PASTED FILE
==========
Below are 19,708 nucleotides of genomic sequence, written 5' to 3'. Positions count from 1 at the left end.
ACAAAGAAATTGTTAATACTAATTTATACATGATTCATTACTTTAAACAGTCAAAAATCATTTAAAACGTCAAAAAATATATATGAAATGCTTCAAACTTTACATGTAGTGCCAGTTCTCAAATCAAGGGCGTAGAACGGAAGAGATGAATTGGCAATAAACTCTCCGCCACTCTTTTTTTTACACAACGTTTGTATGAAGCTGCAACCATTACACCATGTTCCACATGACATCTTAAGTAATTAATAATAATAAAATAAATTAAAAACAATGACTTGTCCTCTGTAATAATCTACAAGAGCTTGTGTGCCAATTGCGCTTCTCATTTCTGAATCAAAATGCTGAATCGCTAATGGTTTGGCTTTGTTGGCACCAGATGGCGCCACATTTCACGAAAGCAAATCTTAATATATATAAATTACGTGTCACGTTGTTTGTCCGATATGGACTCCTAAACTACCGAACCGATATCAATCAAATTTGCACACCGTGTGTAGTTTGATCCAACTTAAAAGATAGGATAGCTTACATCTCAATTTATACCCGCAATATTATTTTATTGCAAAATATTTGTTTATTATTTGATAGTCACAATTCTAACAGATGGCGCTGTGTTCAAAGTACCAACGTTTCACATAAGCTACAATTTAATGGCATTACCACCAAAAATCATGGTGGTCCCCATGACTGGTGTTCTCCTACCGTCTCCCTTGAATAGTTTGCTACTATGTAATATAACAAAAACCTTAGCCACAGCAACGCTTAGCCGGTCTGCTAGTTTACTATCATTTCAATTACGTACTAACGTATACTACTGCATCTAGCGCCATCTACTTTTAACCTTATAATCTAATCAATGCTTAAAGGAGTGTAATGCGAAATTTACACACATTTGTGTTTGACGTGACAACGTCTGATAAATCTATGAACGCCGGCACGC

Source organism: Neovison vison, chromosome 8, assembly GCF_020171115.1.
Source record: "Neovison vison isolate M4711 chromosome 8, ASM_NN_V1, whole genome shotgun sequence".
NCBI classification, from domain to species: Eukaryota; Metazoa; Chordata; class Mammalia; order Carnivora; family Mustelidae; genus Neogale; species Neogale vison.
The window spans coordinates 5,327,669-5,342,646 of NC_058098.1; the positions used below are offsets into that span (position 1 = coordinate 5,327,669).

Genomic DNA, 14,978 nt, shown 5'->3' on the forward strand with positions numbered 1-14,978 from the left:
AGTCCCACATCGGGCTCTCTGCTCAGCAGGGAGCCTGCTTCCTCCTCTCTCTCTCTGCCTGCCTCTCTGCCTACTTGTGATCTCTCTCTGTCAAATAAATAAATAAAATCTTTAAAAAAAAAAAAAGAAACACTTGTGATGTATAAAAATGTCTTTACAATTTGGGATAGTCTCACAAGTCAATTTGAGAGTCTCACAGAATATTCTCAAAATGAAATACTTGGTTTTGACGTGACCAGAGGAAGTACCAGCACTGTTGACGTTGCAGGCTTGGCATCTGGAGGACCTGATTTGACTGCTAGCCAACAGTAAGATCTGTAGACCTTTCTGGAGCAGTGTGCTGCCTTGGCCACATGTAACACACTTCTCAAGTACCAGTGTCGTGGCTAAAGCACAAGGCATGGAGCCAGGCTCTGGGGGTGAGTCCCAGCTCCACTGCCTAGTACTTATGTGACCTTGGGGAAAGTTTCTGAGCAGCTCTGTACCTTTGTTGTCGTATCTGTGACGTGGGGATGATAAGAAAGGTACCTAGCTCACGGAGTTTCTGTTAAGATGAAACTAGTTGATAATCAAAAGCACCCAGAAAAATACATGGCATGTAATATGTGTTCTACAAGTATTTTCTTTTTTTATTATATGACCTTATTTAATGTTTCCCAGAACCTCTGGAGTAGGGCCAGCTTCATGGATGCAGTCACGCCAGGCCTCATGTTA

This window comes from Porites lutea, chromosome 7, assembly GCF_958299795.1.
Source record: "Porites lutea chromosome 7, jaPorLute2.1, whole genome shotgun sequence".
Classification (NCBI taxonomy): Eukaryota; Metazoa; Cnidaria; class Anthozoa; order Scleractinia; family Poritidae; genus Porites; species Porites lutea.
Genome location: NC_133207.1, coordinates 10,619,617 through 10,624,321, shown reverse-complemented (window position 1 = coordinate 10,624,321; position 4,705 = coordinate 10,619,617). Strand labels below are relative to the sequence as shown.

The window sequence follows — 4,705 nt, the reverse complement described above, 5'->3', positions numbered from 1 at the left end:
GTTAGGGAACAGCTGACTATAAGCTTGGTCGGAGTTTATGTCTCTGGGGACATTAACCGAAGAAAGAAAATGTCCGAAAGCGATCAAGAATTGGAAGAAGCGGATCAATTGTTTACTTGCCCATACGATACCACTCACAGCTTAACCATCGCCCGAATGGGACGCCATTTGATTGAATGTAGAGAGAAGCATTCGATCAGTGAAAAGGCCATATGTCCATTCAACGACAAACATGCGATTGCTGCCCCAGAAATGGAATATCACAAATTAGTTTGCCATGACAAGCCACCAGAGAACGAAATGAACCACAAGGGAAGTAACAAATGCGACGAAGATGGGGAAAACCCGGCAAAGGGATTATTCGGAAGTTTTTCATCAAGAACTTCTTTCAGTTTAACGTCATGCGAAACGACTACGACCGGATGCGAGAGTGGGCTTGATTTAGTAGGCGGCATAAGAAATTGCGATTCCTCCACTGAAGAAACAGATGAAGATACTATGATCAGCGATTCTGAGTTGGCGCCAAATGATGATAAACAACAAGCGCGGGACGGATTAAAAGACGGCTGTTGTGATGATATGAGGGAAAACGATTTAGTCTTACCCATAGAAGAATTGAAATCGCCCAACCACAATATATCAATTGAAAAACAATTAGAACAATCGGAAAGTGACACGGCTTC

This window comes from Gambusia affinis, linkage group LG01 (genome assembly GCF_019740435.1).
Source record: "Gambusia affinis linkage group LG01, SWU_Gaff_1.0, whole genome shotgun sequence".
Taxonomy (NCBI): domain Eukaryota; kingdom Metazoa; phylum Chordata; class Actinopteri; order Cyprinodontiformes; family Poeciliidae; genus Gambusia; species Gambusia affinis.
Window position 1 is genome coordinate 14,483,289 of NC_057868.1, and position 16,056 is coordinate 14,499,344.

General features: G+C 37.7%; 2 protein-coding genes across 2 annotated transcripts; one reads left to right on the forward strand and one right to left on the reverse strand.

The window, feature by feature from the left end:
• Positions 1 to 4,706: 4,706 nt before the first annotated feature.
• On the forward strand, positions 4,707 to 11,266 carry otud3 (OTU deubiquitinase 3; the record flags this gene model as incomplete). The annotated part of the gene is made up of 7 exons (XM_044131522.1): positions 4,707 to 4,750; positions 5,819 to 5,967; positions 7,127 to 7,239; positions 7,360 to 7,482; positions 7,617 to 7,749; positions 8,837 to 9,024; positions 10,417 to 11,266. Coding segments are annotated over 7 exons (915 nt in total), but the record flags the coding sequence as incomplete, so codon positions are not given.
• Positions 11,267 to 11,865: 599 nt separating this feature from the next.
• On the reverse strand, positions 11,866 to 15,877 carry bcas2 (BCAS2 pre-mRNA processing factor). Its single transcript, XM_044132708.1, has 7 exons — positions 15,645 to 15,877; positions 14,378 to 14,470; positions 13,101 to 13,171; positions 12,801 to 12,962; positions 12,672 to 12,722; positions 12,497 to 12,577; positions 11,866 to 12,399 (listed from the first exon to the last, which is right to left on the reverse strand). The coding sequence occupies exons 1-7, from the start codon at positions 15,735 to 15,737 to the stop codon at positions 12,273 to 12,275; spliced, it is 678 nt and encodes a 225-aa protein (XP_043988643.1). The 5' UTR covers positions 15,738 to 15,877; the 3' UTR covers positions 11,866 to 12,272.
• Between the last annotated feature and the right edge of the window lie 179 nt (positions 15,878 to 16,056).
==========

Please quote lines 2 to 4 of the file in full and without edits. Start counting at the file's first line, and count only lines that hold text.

ACAAAGAAATTGTTAATACTAATTTATACATGATTCATTACTTTAAACAGTCAAAAATCATTTAAAACGTCAAAAAATATATATGAAATGCTTCAAACTTTACATGTAGTGCCAGTTCTCAAATCAAGGGCGTAGAACGGAAGAGATGAATTGGCAATAAACTCTCCGCCACTCTTTTTTTTACACAACGTTTGTATGAAGCTGCAACCATTACACCATGTTCCACATGACATCTTAAGTAATTAATAATAATAAAATAAATTAAAAACAATGACTTGTCCTCTGTAATAATCTACAAGAGCTTGTGTGCCAATTGCGCTTCTCATTTCTGAATCAAAATGCTGAATCGCTAATGGTTTGGCTTTGTTGGCACCAGATGGCGCCACATTTCACGAAAGCAAATCTTAATATATATAAATTACGTGTCACGTTGTTTGTCCGATATGGACTCCTAAACTACCGAACCGATATCAATCAAATTTGCACACCGTGTGTAGTTTGATCCAACTTAAAAGATAGGATAGCTTACATCTCAATTTATACCCGCAATATTATTTTATTGCAAAATATTTGTTTATTATTTGATAGTCACAATTCTAACAGATGGCGCTGTGTTCAAAGTACCAACGTTTCACATAAGCTACAATTTAATGGCATTACCACCAAAAATCATGGTGGTCCCCATGACTGGTGTTCTCCTACCGTCTCCCTTGAATAGTTTGCTACTATGTAATATAACAAAAACCTTAGCCACAGCAACGCTTAGCCGGTCTGCTAGTTTACTATCATTTCAATTACGTACTAACGTATACTACTGCATCTAGCGCCATCTACTTTTAACCTTATAATCTAATCAATGCTTAAAGGAGTGTAATGCGAAATTTACACACATTTGTGTTTGACGTGACAACGTCTGATAAATCTATGAACGCCGGCACGC

Source organism: Neovison vison, chromosome 8, assembly GCF_020171115.1.
Source record: "Neovison vison isolate M4711 chromosome 8, ASM_NN_V1, whole genome shotgun sequence".